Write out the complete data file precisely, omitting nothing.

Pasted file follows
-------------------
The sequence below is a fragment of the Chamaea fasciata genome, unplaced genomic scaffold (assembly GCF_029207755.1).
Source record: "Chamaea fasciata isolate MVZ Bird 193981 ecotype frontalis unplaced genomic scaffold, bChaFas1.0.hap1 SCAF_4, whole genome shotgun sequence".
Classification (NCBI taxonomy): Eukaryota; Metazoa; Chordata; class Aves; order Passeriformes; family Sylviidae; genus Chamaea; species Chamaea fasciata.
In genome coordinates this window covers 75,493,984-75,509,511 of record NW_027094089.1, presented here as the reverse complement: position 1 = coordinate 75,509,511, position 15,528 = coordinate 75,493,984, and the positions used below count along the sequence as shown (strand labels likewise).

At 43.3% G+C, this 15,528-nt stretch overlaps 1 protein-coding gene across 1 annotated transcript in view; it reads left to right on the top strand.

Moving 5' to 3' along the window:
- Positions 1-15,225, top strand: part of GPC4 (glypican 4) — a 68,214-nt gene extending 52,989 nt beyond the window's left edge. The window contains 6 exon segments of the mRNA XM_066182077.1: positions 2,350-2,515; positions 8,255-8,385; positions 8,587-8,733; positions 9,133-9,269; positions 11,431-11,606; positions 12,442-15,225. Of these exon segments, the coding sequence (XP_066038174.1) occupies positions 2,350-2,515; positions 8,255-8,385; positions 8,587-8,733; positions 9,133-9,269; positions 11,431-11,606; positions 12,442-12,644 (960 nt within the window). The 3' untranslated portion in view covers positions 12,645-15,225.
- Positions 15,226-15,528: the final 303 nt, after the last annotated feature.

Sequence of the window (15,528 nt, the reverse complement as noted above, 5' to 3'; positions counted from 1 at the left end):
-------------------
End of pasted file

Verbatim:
The sequence below is a fragment of the Chamaea fasciata genome, unplaced genomic scaffold (assembly GCF_029207755.1).
Source record: "Chamaea fasciata isolate MVZ Bird 193981 ecotype frontalis unplaced genomic scaffold, bChaFas1.0.hap1 SCAF_4, whole genome shotgun sequence".
Classification (NCBI taxonomy): Eukaryota; Metazoa; Chordata; class Aves; order Passeriformes; family Sylviidae; genus Chamaea; species Chamaea fasciata.
In genome coordinates this window covers 75,493,984-75,509,511 of record NW_027094089.1, presented here as the reverse complement: position 1 = coordinate 75,509,511, position 15,528 = coordinate 75,493,984, and the positions used below count along the sequence as shown (strand labels likewise).

At 43.3% G+C, this 15,528-nt stretch overlaps 1 protein-coding gene across 1 annotated transcript in view; it reads left to right on the top strand.

Moving 5' to 3' along the window:
- Positions 1-15,225, top strand: part of GPC4 (glypican 4) — a 68,214-nt gene extending 52,989 nt beyond the window's left edge. The window contains 6 exon segments of the mRNA XM_066182077.1: positions 2,350-2,515; positions 8,255-8,385; positions 8,587-8,733; positions 9,133-9,269; positions 11,431-11,606; positions 12,442-15,225. Of these exon segments, the coding sequence (XP_066038174.1) occupies positions 2,350-2,515; positions 8,255-8,385; positions 8,587-8,733; positions 9,133-9,269; positions 11,431-11,606; positions 12,442-12,644 (960 nt within the window). The 3' untranslated portion in view covers positions 12,645-15,225.
- Positions 15,226-15,528: the final 303 nt, after the last annotated feature.

Sequence of the window (15,528 nt, the reverse complement as noted above, 5' to 3'; positions counted from 1 at the left end):